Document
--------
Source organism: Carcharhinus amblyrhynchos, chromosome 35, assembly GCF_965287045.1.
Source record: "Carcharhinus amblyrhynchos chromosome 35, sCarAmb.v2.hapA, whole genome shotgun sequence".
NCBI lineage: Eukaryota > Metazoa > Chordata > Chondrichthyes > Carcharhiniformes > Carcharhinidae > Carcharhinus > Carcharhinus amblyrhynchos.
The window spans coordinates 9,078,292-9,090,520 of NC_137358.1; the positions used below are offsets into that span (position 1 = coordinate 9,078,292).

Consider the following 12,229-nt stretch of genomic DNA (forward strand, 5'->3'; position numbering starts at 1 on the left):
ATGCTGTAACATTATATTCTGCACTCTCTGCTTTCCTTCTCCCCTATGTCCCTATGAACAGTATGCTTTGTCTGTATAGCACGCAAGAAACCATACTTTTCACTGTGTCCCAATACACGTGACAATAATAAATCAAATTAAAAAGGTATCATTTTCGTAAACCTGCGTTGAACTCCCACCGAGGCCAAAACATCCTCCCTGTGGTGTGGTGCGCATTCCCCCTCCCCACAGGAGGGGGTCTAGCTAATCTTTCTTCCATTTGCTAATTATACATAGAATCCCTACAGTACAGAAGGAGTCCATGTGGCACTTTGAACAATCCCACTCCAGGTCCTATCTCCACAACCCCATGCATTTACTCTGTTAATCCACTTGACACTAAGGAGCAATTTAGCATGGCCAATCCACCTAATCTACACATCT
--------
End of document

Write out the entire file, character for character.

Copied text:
Source organism: Carcharhinus amblyrhynchos, chromosome 35, assembly GCF_965287045.1.
Source record: "Carcharhinus amblyrhynchos chromosome 35, sCarAmb.v2.hapA, whole genome shotgun sequence".
NCBI lineage: Eukaryota > Metazoa > Chordata > Chondrichthyes > Carcharhiniformes > Carcharhinidae > Carcharhinus > Carcharhinus amblyrhynchos.
The window spans coordinates 9,078,292-9,090,520 of NC_137358.1; the positions used below are offsets into that span (position 1 = coordinate 9,078,292).

Consider the following 12,229-nt stretch of genomic DNA (forward strand, 5'->3'; position numbering starts at 1 on the left):
ATGCTGTAACATTATATTCTGCACTCTCTGCTTTCCTTCTCCCCTATGTCCCTATGAACAGTATGCTTTGTCTGTATAGCACGCAAGAAACCATACTTTTCACTGTGTCCCAATACACGTGACAATAATAAATCAAATTAAAAAGGTATCATTTTCGTAAACCTGCGTTGAACTCCCACCGAGGCCAAAACATCCTCCCTGTGGTGTGGTGCGCATTCCCCCTCCCCACAGGAGGGGGTCTAGCTAATCTTTCTTCCATTTGCTAATTATACATAGAATCCCTACAGTACAGAAGGAGTCCATGTGGCACTTTGAACAATCCCACTCCAGGTCCTATCTCCACAACCCCATGCATTTACTCTGTTAATCCACTTGACACTAAGGAGCAATTTAGCATGGCCAATCCACCTAATCTACACATCT